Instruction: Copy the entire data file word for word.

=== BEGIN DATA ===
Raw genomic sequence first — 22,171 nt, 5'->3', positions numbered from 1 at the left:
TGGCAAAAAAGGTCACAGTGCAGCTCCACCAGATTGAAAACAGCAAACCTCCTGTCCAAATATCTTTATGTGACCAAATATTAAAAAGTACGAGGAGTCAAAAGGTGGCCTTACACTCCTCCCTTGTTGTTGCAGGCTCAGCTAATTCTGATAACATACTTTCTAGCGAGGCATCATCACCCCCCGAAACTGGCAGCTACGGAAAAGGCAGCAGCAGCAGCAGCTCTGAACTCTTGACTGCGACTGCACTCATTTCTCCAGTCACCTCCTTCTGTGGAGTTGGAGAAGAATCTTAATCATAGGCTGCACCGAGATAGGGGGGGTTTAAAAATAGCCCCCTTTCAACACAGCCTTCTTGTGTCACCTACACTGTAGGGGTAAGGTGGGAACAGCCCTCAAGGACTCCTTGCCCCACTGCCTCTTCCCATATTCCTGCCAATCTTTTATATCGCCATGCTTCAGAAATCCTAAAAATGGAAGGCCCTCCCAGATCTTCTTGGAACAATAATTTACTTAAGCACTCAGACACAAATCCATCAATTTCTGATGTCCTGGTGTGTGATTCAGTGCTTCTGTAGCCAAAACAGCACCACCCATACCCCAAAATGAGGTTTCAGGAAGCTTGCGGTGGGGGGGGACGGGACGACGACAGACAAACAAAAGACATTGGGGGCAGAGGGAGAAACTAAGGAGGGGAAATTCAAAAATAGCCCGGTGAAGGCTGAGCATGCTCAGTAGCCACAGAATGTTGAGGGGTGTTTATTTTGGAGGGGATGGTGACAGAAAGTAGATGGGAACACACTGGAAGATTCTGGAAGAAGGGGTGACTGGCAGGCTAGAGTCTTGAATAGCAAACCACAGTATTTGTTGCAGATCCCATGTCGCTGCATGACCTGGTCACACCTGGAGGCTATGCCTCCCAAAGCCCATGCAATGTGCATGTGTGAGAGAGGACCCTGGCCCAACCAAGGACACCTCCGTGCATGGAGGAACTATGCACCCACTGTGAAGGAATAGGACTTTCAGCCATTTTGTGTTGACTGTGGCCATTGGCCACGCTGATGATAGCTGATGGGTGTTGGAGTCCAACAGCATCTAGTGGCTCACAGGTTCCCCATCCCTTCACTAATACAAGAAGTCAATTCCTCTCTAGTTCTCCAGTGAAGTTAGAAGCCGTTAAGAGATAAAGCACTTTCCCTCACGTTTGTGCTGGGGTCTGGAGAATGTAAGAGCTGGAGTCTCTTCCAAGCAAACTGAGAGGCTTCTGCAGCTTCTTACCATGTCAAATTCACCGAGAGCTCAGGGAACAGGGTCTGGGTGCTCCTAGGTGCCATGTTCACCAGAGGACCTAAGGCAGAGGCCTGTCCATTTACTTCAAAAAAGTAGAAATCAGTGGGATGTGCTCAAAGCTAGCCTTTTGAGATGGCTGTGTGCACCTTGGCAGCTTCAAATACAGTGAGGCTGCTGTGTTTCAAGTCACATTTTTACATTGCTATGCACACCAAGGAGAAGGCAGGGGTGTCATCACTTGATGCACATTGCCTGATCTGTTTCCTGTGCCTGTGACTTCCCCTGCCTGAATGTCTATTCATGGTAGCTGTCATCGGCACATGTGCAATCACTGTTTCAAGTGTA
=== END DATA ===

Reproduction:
Raw genomic sequence first — 22,171 nt, 5'->3', positions numbered from 1 at the left:
TGGCAAAAAAGGTCACAGTGCAGCTCCACCAGATTGAAAACAGCAAACCTCCTGTCCAAATATCTTTATGTGACCAAATATTAAAAAGTACGAGGAGTCAAAAGGTGGCCTTACACTCCTCCCTTGTTGTTGCAGGCTCAGCTAATTCTGATAACATACTTTCTAGCGAGGCATCATCACCCCCCGAAACTGGCAGCTACGGAAAAGGCAGCAGCAGCAGCAGCTCTGAACTCTTGACTGCGACTGCACTCATTTCTCCAGTCACCTCCTTCTGTGGAGTTGGAGAAGAATCTTAATCATAGGCTGCACCGAGATAGGGGGGGTTTAAAAATAGCCCCCTTTCAACACAGCCTTCTTGTGTCACCTACACTGTAGGGGTAAGGTGGGAACAGCCCTCAAGGACTCCTTGCCCCACTGCCTCTTCCCATATTCCTGCCAATCTTTTATATCGCCATGCTTCAGAAATCCTAAAAATGGAAGGCCCTCCCAGATCTTCTTGGAACAATAATTTACTTAAGCACTCAGACACAAATCCATCAATTTCTGATGTCCTGGTGTGTGATTCAGTGCTTCTGTAGCCAAAACAGCACCACCCATACCCCAAAATGAGGTTTCAGGAAGCTTGCGGTGGGGGGGGACGGGACGACGACAGACAAACAAAAGACATTGGGGGCAGAGGGAGAAACTAAGGAGGGGAAATTCAAAAATAGCCCGGTGAAGGCTGAGCATGCTCAGTAGCCACAGAATGTTGAGGGGTGTTTATTTTGGAGGGGATGGTGACAGAAAGTAGATGGGAACACACTGGAAGATTCTGGAAGAAGGGGTGACTGGCAGGCTAGAGTCTTGAATAGCAAACCACAGTATTTGTTGCAGATCCCATGTCGCTGCATGACCTGGTCACACCTGGAGGCTATGCCTCCCAAAGCCCATGCAATGTGCATGTGTGAGAGAGGACCCTGGCCCAACCAAGGACACCTCCGTGCATGGAGGAACTATGCACCCACTGTGAAGGAATAGGACTTTCAGCCATTTTGTGTTGACTGTGGCCATTGGCCACGCTGATGATAGCTGATGGGTGTTGGAGTCCAACAGCATCTAGTGGCTCACAGGTTCCCCATCCCTTCACTAATACAAGAAGTCAATTCCTCTCTAGTTCTCCAGTGAAGTTAGAAGCCGTTAAGAGATAAAGCACTTTCCCTCACGTTTGTGCTGGGGTCTGGAGAATGTAAGAGCTGGAGTCTCTTCCAAGCAAACTGAGAGGCTTCTGCAGCTTCTTACCATGTCAAATTCACCGAGAGCTCAGGGAACAGGGTCTGGGTGCTCCTAGGTGCCATGTTCACCAGAGGACCTAAGGCAGAGGCCTGTCCATTTACTTCAAAAAAGTAGAAATCAGTGGGATGTGCTCAAAGCTAGCCTTTTGAGATGGCTGTGTGCACCTTGGCAGCTTCAAATACAGTGAGGCTGCTGTGTTTCAAGTCACATTTTTACATTGCTATGCACACCAAGGAGAAGGCAGGGGTGTCATCACTTGATGCACATTGCCTGATCTGTTTCCTGTGCCTGTGACTTCCCCTGCCTGAATGTCTATTCATGGTAGCTGTCATCGGCACATGTGCAATCACTGTTTCAAGTGTA